Results tagged ‘ Brian Bogusevic ’
We’ve been to dozens of caravans, school visits, class assemblies and other community events over the years. When we left North Shore Middle School Thursday afternoon, we all agreed that this one was one of the best we’ve ever attended.
The traveling party — Chris Johnson, Brian Bogusevic, Bill Hall, Jim Deshaies and Larry Dierker — were greeted by what seemed to be the entire student body as soon as we arrived to the school. They were lined up from the street all the way through inside of the hallways, loudly applauding as the band played and the cheerleaders, well, cheered.
The assembly was loud, raucous, enthusiastic and very well-behaved. The kids were clearly having a good time, as were the Astros, as you’ll see from the pictures below.
Following the “formal” part of the program, during which select students engaged in a question and answer session with the players, the entertainment began in earnest. The cheerleaders and dance team performed, the entire assembly joined together for a rousing rendition of “Take Me Out to the Ballgame,” followed by — what else? — a round of “Deep in the Heart of Texas,” a staple at Astros game at Minute Maid Park.
Then came the hula hoop contest. This was probably designed to be a competition among the kids only, but the Astros players, led by a very enthusiastic Johnson, quickly jumped in and took a couple of turns with the hoops. CJ was actually pretty good at it. Hall and Bogusevic? Well, let’s just say they get an “A” for effort.
Then we were off to Johnson Space Center, where astronaut Clayton Anderson gave us a tour of a space vehicle mockup facility. We were basically given a tutorial about how astronaunts live during space missions and exist in the very cramped quarters sans gravity for months at a time.
The group was joined by fifth graders from Bauerschlag Elementary. The Astros players were duly impressed when one particularly astute student asked Anderson, “Don’t you suffer from bone deterioration when you’re up in space for so many days?”
Bill Hall raised his hand and observed, “You guys are the smartest kids I’ve ever met.”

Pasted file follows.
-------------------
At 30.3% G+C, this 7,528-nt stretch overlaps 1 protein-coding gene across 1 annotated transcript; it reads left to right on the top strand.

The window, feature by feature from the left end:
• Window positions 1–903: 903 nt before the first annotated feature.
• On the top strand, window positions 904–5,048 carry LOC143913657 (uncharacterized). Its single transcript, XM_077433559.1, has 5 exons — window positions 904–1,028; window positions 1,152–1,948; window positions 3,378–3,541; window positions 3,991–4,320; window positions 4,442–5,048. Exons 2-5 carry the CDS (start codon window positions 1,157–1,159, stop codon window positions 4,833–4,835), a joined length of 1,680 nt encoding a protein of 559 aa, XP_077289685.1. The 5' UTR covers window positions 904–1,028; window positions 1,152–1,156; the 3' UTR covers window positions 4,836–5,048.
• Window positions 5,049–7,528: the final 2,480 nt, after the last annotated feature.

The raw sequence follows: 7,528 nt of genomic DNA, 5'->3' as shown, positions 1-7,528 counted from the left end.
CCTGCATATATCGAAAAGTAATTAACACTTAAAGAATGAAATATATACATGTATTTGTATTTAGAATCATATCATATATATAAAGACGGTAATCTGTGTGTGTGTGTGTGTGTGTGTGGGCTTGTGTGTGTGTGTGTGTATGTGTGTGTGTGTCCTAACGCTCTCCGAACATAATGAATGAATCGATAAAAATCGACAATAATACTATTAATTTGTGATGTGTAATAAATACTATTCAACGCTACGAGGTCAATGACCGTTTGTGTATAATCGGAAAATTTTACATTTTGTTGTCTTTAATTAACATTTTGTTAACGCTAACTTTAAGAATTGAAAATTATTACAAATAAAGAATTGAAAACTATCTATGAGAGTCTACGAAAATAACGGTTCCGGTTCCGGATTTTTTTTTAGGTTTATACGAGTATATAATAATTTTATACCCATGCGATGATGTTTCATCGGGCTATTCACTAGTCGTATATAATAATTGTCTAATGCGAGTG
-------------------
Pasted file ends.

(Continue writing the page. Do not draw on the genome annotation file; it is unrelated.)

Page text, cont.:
The players were invited to step into the sleep capsules, where astronauts catch their zzz’s. Not much room for tossing and turning.
The caravan continues Friday, when the Astros visit Brookwood Community Center, Katy Elementary School and Academy Sports + Outdoors at 23155 I-10 West (77450) from 3 to 4 p.m. Astros on deck: Hall, Hunter Pence, Bobby Meacham, Jimmy Wynn and Dave Raymond.
In any given offseason, it is not at all unusual to find a large crop of Astros players working out four or five days a week in the home clubhouse at Minute Maid Park.
After all, Houston is often a permanent landing spot for players after they play a few seasons here. Plenty have moved here over the years, making a daily stop at the home ballpark an easy part of their daily routine.
What impressed me this year was how many players who don’t live in Houston year-round have chosen to do so, solely for the purpose of working out regularly with teammates and strength and conditioning coach Gene Coleman. A slew of young players have been here all or parts of the offseason, including Bud Norris (a California native), Chris Johnson (Florida) and Brian Bogusevic (Chicago), along with full-time residents Hunter Pence, Humberto Quintero and Wandy Rodriguez. Brett Wallace was also due to town at some point this week.
It especially makes sense for Bogusevic to be here, considering he’ll be fighting for a job on the Major League roster this spring, and working out at all outdoors in Chicago is pretty much out of the question. In Houston, he has use of the gym facility as well as the MMP field, so staying here for the offseason was probably a good move.
Bogusevic was the guest on Astroline on Wednesday, and as expected, a lot of the questions surrounded his chances to win a job this year. Drafted as a pitcher in 2005, Bogusevic was converted to an outfielder in 2008 and pretty much had to start over in terms of working his way up the Minor League food chain. The Astros would like to see him separate himself from the pack this year and show he can play on the Major League level, and they’re prepared to give him every chance to do so during Spring Training.
Bogusevic, right, with Milo Hamilton at Astroline
That said, a lot still has to go “right” for Bogusevic to be given that chance. Should Wallace win the first baseman’s job during Spring Training, that will push Carlos Lee back to left field, which would diminish — but not eliminate — Bogusevic’s odds to make the team. The club still needs a fifth outfielder, and the left-handed hitting Bogusevic would have the inside track to win that job, with Jason Michaels serving as the right-handed hitting bat off the bench.
Should Wallace not have a good spring, that could push Lee to first base, which would open up left field and a possible platoon situation with Michaels and Bogusevic. Others will be competing for outfield jobs as well.